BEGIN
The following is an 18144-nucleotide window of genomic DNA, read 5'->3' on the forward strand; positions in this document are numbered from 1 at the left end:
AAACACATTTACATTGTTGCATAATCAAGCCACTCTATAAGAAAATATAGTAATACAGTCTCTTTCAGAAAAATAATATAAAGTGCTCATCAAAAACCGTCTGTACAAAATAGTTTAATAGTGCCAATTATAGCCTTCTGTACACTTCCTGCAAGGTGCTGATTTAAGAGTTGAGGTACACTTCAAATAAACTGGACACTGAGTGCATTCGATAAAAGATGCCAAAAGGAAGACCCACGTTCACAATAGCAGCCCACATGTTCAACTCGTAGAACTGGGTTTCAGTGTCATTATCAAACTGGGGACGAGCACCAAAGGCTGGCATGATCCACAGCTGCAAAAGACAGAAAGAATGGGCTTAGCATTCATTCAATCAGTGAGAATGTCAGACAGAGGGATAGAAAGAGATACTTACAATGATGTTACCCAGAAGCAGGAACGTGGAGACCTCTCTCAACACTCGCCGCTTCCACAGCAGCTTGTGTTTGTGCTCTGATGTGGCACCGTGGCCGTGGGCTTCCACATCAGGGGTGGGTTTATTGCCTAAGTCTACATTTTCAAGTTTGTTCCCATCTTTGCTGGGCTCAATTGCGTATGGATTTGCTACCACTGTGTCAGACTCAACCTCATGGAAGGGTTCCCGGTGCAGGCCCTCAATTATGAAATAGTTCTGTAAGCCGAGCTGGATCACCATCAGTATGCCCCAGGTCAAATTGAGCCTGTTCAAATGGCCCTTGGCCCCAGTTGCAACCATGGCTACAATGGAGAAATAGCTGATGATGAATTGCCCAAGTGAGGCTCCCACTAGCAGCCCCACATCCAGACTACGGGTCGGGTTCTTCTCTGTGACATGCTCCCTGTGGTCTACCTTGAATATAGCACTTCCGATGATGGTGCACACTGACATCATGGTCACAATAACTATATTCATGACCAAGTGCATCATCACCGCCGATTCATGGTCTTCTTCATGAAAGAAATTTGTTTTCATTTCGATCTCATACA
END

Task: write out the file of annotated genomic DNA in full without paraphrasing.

The following is an 18144-nucleotide window of genomic DNA, read 5'->3' on the forward strand; positions in this document are numbered from 1 at the left end:
AAACACATTTACATTGTTGCATAATCAAGCCACTCTATAAGAAAATATAGTAATACAGTCTCTTTCAGAAAAATAATATAAAGTGCTCATCAAAAACCGTCTGTACAAAATAGTTTAATAGTGCCAATTATAGCCTTCTGTACACTTCCTGCAAGGTGCTGATTTAAGAGTTGAGGTACACTTCAAATAAACTGGACACTGAGTGCATTCGATAAAAGATGCCAAAAGGAAGACCCACGTTCACAATAGCAGCCCACATGTTCAACTCGTAGAACTGGGTTTCAGTGTCATTATCAAACTGGGGACGAGCACCAAAGGCTGGCATGATCCACAGCTGCAAAAGACAGAAAGAATGGGCTTAGCATTCATTCAATCAGTGAGAATGTCAGACAGAGGGATAGAAAGAGATACTTACAATGATGTTACCCAGAAGCAGGAACGTGGAGACCTCTCTCAACACTCGCCGCTTCCACAGCAGCTTGTGTTTGTGCTCTGATGTGGCACCGTGGCCGTGGGCTTCCACATCAGGGGTGGGTTTATTGCCTAAGTCTACATTTTCAAGTTTGTTCCCATCTTTGCTGGGCTCAATTGCGTATGGATTTGCTACCACTGTGTCAGACTCAACCTCATGGAAGGGTTCCCGGTGCAGGCCCTCAATTATGAAATAGTTCTGTAAGCCGAGCTGGATCACCATCAGTATGCCCCAGGTCAAATTGAGCCTGTTCAAATGGCCCTTGGCCCCAGTTGCAACCATGGCTACAATGGAGAAATAGCTGATGATGAATTGCCCAAGTGAGGCTCCCACTAGCAGCCCCACATCCAGACTACGGGTCGGGTTCTTCTCTGTGACATGCTCCCTGTGGTCTACCTTGAATATAGCACTTCCGATGATGGTGCACACTGACATCATGGTCACAATAACTATATTCATGACCAAGTGCATCATCACCGCCGATTCATGGTCTTCTTCATGAAAGAAATTTGTTTTCATTTCGATCTCATACA